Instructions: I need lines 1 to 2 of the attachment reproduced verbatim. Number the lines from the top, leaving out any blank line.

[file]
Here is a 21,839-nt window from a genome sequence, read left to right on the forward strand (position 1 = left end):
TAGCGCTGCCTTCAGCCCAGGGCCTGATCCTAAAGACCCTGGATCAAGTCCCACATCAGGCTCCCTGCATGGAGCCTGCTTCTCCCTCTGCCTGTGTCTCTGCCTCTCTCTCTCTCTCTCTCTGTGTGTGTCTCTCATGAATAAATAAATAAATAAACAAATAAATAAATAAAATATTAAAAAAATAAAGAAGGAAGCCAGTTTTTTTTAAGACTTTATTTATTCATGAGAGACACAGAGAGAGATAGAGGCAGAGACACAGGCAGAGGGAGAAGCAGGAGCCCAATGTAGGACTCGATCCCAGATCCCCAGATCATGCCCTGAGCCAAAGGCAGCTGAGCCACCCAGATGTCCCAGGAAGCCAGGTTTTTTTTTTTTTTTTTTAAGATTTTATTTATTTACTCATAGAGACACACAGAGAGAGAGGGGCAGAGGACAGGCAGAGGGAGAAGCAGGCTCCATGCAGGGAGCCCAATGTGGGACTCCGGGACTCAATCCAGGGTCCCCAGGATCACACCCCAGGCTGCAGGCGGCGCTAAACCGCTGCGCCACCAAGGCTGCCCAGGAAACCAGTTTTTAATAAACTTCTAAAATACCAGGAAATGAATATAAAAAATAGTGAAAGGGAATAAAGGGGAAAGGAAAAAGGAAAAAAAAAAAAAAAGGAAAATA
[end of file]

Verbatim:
Here is a 21,839-nt window from a genome sequence, read left to right on the forward strand (position 1 = left end):
TAGCGCTGCCTTCAGCCCAGGGCCTGATCCTAAAGACCCTGGATCAAGTCCCACATCAGGCTCCCTGCATGGAGCCTGCTTCTCCCTCTGCCTGTGTCTCTGCCTCTCTCTCTCTCTCTCTCTGTGTGTGTCTCTCATGAATAAATAAATAAATAAACAAATAAATAAATAAAATATTAAAAAAATAAAGAAGGAAGCCAGTTTTTTTTAAGACTTTATTTATTCATGAGAGACACAGAGAGAGATAGAGGCAGAGACACAGGCAGAGGGAGAAGCAGGAGCCCAATGTAGGACTCGATCCCAGATCCCCAGATCATGCCCTGAGCCAAAGGCAGCTGAGCCACCCAGATGTCCCAGGAAGCCAGGTTTTTTTTTTTTTTTTTTAAGATTTTATTTATTTACTCATAGAGACACACAGAGAGAGAGGGGCAGAGGACAGGCAGAGGGAGAAGCAGGCTCCATGCAGGGAGCCCAATGTGGGACTCCGGGACTCAATCCAGGGTCCCCAGGATCACACCCCAGGCTGCAGGCGGCGCTAAACCGCTGCGCCACCAAGGCTGCCCAGGAAACCAGTTTTTAATAAACTTCTAAAATACCAGGAAATGAATATAAAAAATAGTGAAAGGGAATAAAGGGGAAAGGAAAAAGGAAAAAAAAAAAAAAAGGAAAATA